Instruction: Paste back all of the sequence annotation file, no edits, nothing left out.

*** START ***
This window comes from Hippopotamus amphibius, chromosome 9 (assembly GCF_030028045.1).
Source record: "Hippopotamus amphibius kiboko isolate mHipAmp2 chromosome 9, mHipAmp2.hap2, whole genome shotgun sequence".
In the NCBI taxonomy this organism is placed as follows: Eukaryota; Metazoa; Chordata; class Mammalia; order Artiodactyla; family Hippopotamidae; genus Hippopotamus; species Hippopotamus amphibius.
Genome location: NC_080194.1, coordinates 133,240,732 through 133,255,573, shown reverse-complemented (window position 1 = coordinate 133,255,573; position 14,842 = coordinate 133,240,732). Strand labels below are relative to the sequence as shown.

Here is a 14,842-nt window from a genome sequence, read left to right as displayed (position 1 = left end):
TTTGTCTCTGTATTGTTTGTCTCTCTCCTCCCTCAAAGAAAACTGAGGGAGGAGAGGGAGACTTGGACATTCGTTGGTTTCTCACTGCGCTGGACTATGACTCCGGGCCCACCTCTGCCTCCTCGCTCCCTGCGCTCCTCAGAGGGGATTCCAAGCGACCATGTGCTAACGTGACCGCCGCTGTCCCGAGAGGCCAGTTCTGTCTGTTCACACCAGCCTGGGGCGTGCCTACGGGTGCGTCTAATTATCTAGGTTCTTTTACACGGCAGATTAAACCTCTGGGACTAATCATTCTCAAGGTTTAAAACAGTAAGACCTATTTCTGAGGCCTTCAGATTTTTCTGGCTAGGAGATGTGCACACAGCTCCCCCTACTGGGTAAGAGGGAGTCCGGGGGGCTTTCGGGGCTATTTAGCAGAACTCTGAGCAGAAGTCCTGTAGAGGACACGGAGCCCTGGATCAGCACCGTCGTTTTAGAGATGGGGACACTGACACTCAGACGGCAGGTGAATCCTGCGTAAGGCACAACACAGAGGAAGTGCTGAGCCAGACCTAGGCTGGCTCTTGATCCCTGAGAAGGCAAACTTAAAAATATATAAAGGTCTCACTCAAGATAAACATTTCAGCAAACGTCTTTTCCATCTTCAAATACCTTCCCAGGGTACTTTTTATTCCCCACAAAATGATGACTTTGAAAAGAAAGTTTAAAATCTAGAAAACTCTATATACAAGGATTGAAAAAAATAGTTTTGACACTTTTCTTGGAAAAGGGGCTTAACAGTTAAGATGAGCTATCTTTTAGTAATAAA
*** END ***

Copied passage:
This window comes from Hippopotamus amphibius, chromosome 9 (assembly GCF_030028045.1).
Source record: "Hippopotamus amphibius kiboko isolate mHipAmp2 chromosome 9, mHipAmp2.hap2, whole genome shotgun sequence".
In the NCBI taxonomy this organism is placed as follows: Eukaryota; Metazoa; Chordata; class Mammalia; order Artiodactyla; family Hippopotamidae; genus Hippopotamus; species Hippopotamus amphibius.
Genome location: NC_080194.1, coordinates 133,240,732 through 133,255,573, shown reverse-complemented (window position 1 = coordinate 133,255,573; position 14,842 = coordinate 133,240,732). Strand labels below are relative to the sequence as shown.

Here is a 14,842-nt window from a genome sequence, read left to right as displayed (position 1 = left end):
TTTGTCTCTGTATTGTTTGTCTCTCTCCTCCCTCAAAGAAAACTGAGGGAGGAGAGGGAGACTTGGACATTCGTTGGTTTCTCACTGCGCTGGACTATGACTCCGGGCCCACCTCTGCCTCCTCGCTCCCTGCGCTCCTCAGAGGGGATTCCAAGCGACCATGTGCTAACGTGACCGCCGCTGTCCCGAGAGGCCAGTTCTGTCTGTTCACACCAGCCTGGGGCGTGCCTACGGGTGCGTCTAATTATCTAGGTTCTTTTACACGGCAGATTAAACCTCTGGGACTAATCATTCTCAAGGTTTAAAACAGTAAGACCTATTTCTGAGGCCTTCAGATTTTTCTGGCTAGGAGATGTGCACACAGCTCCCCCTACTGGGTAAGAGGGAGTCCGGGGGGCTTTCGGGGCTATTTAGCAGAACTCTGAGCAGAAGTCCTGTAGAGGACACGGAGCCCTGGATCAGCACCGTCGTTTTAGAGATGGGGACACTGACACTCAGACGGCAGGTGAATCCTGCGTAAGGCACAACACAGAGGAAGTGCTGAGCCAGACCTAGGCTGGCTCTTGATCCCTGAGAAGGCAAACTTAAAAATATATAAAGGTCTCACTCAAGATAAACATTTCAGCAAACGTCTTTTCCATCTTCAAATACCTTCCCAGGGTACTTTTTATTCCCCACAAAATGATGACTTTGAAAAGAAAGTTTAAAATCTAGAAAACTCTATATACAAGGATTGAAAAAAATAGTTTTGACACTTTTCTTGGAAAAGGGGCTTAACAGTTAAGATGAGCTATCTTTTAGTAATAAA